If the promises of mycorrhizal research are easy to catalogue, many constraints related to the biology of mycorrhizal fungi still limit their fulfilment. Identification of the signalling molecules released by AM and EM fungi is a first necessity. Although the potential Myc factor from AMs is currently under investigation34, on the basis of potential similarities with the Nod factor, the production of similar molecules did not emerge from the genomes of EM fungi; rather, there is evidence of the presence of small secreted proteins. Once this information is available, novel agricultural and forestal treatments can be envisaged, whereas the quest for the corresponding receptors in plants will begin. Another promising field is the study of microbes associated with mycorrhizal fungi and their role as a third component of symbiosis. Once these basic biological questions have answers, we will be ready to exploit the mycorrhizal fungal community hidden in the soil but quietly benefiting plants and humans.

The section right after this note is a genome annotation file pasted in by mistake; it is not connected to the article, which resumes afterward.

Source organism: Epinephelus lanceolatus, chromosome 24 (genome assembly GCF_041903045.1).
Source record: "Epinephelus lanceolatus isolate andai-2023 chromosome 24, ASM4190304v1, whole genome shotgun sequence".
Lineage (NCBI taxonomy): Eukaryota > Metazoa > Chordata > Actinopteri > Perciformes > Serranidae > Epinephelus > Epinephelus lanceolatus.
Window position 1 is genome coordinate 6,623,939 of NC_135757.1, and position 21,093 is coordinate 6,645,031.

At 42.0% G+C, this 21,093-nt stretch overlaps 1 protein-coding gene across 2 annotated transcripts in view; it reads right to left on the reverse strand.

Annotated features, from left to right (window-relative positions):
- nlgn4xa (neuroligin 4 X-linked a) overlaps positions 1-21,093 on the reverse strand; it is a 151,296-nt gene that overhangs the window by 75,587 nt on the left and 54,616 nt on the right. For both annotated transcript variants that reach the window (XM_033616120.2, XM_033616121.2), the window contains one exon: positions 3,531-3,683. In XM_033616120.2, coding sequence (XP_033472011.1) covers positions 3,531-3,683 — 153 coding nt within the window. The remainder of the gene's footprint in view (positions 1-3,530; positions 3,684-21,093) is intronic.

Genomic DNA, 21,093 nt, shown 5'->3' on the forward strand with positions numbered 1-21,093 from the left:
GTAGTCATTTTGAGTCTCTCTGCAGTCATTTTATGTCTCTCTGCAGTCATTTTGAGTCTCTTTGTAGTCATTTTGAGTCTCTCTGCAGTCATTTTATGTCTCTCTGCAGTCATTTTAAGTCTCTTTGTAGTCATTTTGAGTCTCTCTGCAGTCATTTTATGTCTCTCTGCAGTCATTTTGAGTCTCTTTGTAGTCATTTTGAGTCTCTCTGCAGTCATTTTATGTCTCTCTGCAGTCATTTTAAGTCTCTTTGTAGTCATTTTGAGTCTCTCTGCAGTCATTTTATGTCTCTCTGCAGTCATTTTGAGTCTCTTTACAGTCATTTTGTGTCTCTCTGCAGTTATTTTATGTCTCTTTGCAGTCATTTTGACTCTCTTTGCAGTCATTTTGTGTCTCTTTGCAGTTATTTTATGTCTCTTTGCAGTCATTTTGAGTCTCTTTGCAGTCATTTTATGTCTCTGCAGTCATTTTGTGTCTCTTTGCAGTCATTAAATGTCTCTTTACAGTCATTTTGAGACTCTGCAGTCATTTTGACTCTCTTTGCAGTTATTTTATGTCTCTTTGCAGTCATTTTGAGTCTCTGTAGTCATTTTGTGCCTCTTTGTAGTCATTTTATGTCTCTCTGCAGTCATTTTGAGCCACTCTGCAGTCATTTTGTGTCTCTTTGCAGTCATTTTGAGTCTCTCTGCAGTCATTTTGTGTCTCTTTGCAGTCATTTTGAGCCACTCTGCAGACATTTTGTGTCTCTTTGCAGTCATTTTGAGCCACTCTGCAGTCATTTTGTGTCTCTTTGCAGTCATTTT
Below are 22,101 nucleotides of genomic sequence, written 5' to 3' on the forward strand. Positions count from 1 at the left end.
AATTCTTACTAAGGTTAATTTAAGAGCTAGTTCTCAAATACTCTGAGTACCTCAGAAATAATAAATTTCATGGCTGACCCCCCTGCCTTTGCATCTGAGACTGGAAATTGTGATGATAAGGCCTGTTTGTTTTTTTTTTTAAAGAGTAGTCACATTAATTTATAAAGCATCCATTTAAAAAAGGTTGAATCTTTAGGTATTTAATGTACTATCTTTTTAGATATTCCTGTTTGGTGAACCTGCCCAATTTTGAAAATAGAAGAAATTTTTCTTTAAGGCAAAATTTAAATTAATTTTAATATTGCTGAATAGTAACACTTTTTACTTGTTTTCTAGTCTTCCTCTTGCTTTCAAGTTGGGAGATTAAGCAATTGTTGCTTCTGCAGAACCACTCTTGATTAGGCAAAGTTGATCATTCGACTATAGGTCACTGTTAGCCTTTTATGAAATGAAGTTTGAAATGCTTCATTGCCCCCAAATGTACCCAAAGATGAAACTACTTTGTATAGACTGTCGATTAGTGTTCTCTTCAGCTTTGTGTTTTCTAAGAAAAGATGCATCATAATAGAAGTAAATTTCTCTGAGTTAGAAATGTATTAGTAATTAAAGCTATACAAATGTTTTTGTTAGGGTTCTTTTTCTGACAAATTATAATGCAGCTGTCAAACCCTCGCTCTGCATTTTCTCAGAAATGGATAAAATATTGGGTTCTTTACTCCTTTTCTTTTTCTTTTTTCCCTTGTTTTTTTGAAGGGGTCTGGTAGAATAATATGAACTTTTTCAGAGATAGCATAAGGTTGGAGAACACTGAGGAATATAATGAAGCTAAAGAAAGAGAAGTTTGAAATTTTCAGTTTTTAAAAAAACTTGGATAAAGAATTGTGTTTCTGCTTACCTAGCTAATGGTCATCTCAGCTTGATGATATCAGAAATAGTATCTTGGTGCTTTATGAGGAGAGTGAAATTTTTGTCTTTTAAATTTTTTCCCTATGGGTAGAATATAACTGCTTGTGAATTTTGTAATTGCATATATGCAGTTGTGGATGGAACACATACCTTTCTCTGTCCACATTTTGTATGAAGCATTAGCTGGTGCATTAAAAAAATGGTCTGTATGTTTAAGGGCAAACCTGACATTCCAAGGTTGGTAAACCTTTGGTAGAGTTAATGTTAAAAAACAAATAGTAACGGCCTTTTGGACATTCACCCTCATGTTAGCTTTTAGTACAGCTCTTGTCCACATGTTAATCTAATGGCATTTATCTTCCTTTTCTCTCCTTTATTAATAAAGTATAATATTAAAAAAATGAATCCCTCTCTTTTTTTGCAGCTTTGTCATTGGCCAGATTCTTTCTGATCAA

How to cite this article: Bonfante, P. & Genre, A. Mechanisms underlying beneficial plant–fungus interactions in mycorrhizal symbiosis. Nat. Commun. 1:48 doi: 10.1038/ncomms1046 (2010).
Contributions to this review were partly funded by the FISR-Soil Sink project, by Compagnia di San Paolo, Converging technologies (CIPE-BIOBIT) and MIUR PRIN 2008. We thank Raffaella Balestrini for generously providing an unpublished picture, Maria Teresa Della Beffa for helping to prepare the reference list, Robert Milne for his critical reading and Francis Martin for comments. We apologize to all those colleagues whose work was not cited because of space restrictions.